Congress Working to Award Medal of Honor to Clarksburg WWII Veteran Posthumously

“To correct an historical injustice,” U.S. Senator Chris Van Hollen said he will introduce bipartisan and bicameral legislation to award Corporal Waverly Woodson the Medal of Honor posthumously for his actions during D-Day in World War II.

Woodson, who died in 2005, received a Bronze Star and a Purple Heart and was nominated for the Medal of Honor, the highest military decoration, for his efforts that day. “He was denied that Medal of Honor, because of the color of his skin,” Van Hollen said during a Sept. 8 virtual press conference.

On June 6, 1944, Woodson was an Army medic assigned to the 320th Barrage Balloon Battalion. He was about to land on Omaha Beach when his landing craft tank hit a mine. Despite being severely wounded in the groin and back from shrapnel, he made it to the beach and began assisting his fellow soldiers.

According to historian Linda Hervieux, Woodson “worked through his pain for 30 hours before he collapsed from his injuries.”

During those 30 hours, he “saved the lives of dozens, if not hundreds” of men, said U.S. Rep. Anthony Brown. Woodson removed bullets, performed an amputation, stopped bleeding, repaired broken bones and rescued four men from drowning while on the beach. He treated at least 200 soldiers.

Woodson’s widow, Joann Woodson, 91, of Clarksburg, urged Congress to allow her family to have a legacy. “We have to keep history alive,” she said.

U.S. Rep. David Trone said it was important during this time of “heightened sensitivity” to honor this veteran. “Things have changed. We are in a different place in this country.”

While the Army’s newspaper, Stars and Stripes, wrote about Woodson’s deeds, and there is a copy of a radio interview he did soon after the war about that day, the Army’s official position is that Woodson cannot receive the Medal of Honor because it doesn’t have all the proper paperwork.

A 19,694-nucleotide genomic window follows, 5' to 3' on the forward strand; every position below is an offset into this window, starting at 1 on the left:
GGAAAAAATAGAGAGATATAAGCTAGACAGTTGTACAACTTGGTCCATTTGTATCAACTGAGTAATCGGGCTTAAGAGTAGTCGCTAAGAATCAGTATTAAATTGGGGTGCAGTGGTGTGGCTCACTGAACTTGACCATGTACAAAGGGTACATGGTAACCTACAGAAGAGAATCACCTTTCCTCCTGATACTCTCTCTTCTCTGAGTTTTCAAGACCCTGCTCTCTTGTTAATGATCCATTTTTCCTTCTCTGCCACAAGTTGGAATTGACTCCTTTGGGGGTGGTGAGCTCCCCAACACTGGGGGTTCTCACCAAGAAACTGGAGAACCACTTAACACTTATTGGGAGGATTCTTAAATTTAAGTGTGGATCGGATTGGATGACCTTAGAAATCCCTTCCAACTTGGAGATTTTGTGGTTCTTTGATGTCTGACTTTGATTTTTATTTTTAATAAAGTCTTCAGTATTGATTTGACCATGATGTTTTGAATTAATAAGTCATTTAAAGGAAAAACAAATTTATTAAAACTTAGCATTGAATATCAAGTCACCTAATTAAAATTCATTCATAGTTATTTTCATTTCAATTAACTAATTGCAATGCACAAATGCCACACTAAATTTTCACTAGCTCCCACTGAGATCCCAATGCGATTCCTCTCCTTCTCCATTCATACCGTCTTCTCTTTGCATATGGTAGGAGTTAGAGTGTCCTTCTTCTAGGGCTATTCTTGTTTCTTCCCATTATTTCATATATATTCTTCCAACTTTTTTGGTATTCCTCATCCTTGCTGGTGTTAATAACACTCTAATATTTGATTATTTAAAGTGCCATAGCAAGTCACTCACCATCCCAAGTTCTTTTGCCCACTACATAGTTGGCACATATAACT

According to Van Hollen, a fire in 1973 destroyed many Army records from World War II, including those of Woodson. That is why Van Hollen, as well as other senators and congress members from both parties, have agreed to introduce legislation to get Woodson this award. The politicians also will send a letter Tuesday to President Donald Trump, urging him to award Woodson the Army’s highest honor.

Thanks to Joann Woodson’s “tenacity”, Van Hollen said he has been trying since 2015 to get Woodson the posthumous award.

Joann Woodson, who was married to Woodson for 54 years, said her husband worked at the National Naval Center after his discharge. He then went to the National Institutes of Health in Bethesda, where he worked in clinical pathology for 38 years. He was involved mostly with diagnostic testing for open-heart surgeries, she said.

“I do believe with the knowledge he had, he could have gone much further.”

Black D-Day Hero’s Widow Fights for His Medal of Honor

Like this post? Sign up for our Daily Update here.
Suzanne Pollak

About Suzanne Pollak

Suzanne is a freelance reporter with Montgomery Community Media. She has over 35 years professional experience writing for newspapers, magazines, non-profit newsletters and the web.


| Comments are closed.

Engage us on Facebook

Follow us on Twitter